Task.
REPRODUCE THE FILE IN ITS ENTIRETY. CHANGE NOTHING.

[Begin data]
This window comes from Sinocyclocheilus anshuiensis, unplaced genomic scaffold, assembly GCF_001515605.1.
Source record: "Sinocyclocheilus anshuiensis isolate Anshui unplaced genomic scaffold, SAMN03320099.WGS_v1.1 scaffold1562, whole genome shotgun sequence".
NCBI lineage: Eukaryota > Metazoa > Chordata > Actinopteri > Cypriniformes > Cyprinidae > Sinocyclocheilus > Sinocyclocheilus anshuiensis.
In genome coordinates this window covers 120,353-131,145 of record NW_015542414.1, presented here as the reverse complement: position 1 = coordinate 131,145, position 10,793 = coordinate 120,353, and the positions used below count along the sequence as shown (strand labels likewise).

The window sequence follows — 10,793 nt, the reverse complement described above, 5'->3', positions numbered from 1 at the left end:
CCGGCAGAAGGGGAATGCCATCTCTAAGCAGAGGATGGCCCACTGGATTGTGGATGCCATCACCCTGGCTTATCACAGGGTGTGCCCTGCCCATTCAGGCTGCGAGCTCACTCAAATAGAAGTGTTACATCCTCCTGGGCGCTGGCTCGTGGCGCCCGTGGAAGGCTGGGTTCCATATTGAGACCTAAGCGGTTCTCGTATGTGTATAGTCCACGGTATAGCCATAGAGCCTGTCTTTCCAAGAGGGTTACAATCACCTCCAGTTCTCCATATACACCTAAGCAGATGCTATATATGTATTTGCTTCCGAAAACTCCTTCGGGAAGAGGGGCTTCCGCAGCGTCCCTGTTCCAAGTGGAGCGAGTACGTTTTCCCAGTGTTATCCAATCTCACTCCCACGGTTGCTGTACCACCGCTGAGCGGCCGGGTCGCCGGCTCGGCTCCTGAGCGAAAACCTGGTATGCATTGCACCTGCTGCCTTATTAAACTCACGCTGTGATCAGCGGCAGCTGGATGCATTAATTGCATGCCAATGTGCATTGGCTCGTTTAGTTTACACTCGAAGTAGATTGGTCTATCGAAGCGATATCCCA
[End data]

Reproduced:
This window comes from Sinocyclocheilus anshuiensis, unplaced genomic scaffold, assembly GCF_001515605.1.
Source record: "Sinocyclocheilus anshuiensis isolate Anshui unplaced genomic scaffold, SAMN03320099.WGS_v1.1 scaffold1562, whole genome shotgun sequence".
NCBI lineage: Eukaryota > Metazoa > Chordata > Actinopteri > Cypriniformes > Cyprinidae > Sinocyclocheilus > Sinocyclocheilus anshuiensis.
In genome coordinates this window covers 120,353-131,145 of record NW_015542414.1, presented here as the reverse complement: position 1 = coordinate 131,145, position 10,793 = coordinate 120,353, and the positions used below count along the sequence as shown (strand labels likewise).

The window sequence follows — 10,793 nt, the reverse complement described above, 5'->3', positions numbered from 1 at the left end:
CCGGCAGAAGGGGAATGCCATCTCTAAGCAGAGGATGGCCCACTGGATTGTGGATGCCATCACCCTGGCTTATCACAGGGTGTGCCCTGCCCATTCAGGCTGCGAGCTCACTCAAATAGAAGTGTTACATCCTCCTGGGCGCTGGCTCGTGGCGCCCGTGGAAGGCTGGGTTCCATATTGAGACCTAAGCGGTTCTCGTATGTGTATAGTCCACGGTATAGCCATAGAGCCTGTCTTTCCAAGAGGGTTACAATCACCTCCAGTTCTCCATATACACCTAAGCAGATGCTATATATGTATTTGCTTCCGAAAACTCCTTCGGGAAGAGGGGCTTCCGCAGCGTCCCTGTTCCAAGTGGAGCGAGTACGTTTTCCCAGTGTTATCCAATCTCACTCCCACGGTTGCTGTACCACCGCTGAGCGGCCGGGTCGCCGGCTCGGCTCCTGAGCGAAAACCTGGTATGCATTGCACCTGCTGCCTTATTAAACTCACGCTGTGATCAGCGGCAGCTGGATGCATTAATTGCATGCCAATGTGCATTGGCTCGTTTAGTTTACACTCGAAGTAGATTGGTCTATCGAAGCGATATCCCA